A new PETA ad highlighting the cruelty behind every tin of foie gras sold by Fortnum & Mason will be funded entirely by Channel 4 after the broadcaster used a song by The Smiths in advertisements for Gordon Ramsay’s Christmas Cookalong Live back in 2011 and without the singer’s permission.
Not wanting “Please, Please, Please Let Me Get What I Want” used to advertise a programme that promoted a chef who uses foie gras despite PETA’s overture to him to at least reject this bizarre, cruelly produced food, Morrissey sent his legal team into action.
PETA has received £10,000, which the group will use to buy ad space for its brand-new ad campaign, slamming the store for selling what is banned from being produced in the UK and titled, “Fortnum & Mason: Proud to Be Brutish”.
Morrissey says: “Ramsay may very well stick his head in his microwave when he hears that the money I received from Channel 4 because one of my songs was used to promote his Christmas show is being donated to PETA to fight foie gras. Foie gras is so cruelly produced that he’d be against it if he had an ethical bone in his body.”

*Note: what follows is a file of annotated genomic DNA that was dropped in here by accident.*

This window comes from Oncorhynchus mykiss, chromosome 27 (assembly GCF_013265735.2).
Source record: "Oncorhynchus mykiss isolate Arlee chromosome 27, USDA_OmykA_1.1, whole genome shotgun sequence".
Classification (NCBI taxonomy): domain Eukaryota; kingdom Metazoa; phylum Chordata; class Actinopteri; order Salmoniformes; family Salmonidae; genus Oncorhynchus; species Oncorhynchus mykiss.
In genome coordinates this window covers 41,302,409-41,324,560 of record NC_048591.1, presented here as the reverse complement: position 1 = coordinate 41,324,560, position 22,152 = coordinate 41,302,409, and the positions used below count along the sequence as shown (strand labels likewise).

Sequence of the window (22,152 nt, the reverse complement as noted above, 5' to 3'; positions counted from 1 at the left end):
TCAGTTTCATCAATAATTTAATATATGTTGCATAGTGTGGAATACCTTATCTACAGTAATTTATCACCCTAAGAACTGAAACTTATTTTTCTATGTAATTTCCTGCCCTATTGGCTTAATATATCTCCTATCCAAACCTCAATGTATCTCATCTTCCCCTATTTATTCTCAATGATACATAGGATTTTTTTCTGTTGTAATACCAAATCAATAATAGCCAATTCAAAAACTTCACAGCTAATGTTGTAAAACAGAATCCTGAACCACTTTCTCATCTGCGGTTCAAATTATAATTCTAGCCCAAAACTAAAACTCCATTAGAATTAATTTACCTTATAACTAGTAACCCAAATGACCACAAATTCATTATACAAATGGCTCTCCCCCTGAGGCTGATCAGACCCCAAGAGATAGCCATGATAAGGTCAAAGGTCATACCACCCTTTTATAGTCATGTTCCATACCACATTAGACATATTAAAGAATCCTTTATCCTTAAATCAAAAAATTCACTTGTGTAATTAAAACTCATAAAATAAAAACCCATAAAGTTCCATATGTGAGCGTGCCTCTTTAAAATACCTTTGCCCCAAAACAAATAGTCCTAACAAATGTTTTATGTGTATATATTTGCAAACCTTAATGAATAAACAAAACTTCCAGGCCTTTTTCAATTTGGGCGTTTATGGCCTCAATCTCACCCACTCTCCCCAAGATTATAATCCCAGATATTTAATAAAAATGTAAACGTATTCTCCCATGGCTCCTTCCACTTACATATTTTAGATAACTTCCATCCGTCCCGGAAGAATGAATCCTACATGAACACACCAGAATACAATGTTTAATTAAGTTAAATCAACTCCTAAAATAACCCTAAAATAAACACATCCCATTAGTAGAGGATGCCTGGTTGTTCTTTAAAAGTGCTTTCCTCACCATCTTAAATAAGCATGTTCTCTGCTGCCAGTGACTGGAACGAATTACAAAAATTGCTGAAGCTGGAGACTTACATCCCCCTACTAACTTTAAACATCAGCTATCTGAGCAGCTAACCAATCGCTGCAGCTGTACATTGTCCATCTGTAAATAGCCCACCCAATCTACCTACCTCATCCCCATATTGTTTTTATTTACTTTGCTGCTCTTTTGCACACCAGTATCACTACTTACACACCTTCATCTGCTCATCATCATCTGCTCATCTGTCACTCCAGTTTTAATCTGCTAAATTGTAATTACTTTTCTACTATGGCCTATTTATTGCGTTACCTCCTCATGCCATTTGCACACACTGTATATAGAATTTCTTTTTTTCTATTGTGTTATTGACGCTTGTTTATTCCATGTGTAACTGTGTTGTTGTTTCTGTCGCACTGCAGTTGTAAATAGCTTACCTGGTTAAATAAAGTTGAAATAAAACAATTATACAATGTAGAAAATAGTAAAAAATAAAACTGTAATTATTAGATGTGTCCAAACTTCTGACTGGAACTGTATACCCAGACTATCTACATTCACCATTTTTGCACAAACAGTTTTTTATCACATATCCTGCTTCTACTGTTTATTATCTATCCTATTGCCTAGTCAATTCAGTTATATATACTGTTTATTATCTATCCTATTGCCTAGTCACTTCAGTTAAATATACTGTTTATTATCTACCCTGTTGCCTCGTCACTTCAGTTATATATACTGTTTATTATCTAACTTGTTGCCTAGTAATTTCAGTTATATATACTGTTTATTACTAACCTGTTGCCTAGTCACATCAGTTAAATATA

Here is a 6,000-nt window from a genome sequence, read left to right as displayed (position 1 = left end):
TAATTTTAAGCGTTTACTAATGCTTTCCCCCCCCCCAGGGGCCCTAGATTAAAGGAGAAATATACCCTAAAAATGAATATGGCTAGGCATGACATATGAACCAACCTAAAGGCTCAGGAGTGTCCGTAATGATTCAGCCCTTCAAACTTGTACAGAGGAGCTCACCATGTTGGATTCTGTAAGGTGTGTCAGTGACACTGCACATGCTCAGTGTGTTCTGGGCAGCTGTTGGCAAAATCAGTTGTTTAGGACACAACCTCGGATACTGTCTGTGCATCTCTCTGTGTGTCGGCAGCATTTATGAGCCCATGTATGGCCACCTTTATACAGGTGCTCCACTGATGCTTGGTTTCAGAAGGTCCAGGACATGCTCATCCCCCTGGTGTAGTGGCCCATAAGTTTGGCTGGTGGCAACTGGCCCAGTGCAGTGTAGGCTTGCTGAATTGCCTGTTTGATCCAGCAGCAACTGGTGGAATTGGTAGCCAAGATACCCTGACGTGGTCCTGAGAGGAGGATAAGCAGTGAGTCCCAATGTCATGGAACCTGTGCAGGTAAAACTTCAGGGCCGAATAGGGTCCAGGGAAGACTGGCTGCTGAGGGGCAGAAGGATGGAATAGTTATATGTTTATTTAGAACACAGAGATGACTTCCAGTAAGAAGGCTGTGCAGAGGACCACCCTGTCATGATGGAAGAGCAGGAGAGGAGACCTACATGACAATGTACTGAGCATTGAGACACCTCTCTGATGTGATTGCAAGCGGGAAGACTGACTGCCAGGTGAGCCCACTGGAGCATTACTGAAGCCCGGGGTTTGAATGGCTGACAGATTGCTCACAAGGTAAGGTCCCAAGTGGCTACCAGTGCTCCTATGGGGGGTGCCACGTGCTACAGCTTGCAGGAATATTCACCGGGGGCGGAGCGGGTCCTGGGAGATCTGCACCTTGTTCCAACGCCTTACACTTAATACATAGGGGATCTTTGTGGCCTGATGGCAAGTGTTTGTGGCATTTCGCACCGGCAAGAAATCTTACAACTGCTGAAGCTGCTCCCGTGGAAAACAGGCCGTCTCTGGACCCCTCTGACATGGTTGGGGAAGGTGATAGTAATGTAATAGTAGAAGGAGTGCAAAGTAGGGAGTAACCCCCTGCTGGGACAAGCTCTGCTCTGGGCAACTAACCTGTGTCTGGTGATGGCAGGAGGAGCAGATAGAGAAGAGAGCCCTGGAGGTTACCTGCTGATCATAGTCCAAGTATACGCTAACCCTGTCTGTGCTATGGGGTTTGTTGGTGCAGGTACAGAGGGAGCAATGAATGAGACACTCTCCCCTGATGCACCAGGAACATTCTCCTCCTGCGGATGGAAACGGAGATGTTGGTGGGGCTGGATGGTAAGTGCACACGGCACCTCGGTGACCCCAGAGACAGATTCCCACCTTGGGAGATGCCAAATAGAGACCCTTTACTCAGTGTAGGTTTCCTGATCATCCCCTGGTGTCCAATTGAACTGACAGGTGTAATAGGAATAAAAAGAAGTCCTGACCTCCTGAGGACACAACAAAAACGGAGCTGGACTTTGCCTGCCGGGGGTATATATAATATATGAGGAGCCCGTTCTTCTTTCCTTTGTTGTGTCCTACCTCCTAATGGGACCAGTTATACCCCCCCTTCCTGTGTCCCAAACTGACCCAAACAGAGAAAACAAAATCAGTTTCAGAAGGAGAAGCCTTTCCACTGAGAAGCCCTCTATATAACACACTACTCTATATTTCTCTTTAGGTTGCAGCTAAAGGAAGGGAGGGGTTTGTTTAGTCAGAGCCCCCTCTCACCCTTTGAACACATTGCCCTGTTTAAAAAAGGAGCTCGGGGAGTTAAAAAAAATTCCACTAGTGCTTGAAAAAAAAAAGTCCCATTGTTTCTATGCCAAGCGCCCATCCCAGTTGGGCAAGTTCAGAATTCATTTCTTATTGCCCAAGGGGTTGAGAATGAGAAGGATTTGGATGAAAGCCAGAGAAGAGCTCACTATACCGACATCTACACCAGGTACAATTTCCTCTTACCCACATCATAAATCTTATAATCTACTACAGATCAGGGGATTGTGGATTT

Foie gras is illegal to produce in the UK, and many chefs, including Mark Hix and Albert Roux, and department stores – including Selfridges, Harvey Nichols and House of Fraser – refuse to serve or sell it, as does every major supermarket in the UK, along with the BAFTAs, Lord’s Cricket Ground, the Royal Shakespeare Company and many, many more.
Fortnum & Mason is one of the few retailers that still profits from this “torture in a tin” and was the recent recipient of PETA’s first Cruellest Retailer Award for shamefully clinging to sales of foie gras, despite being presented with graphic evidence of abuse on farms that supply foie gras to the store.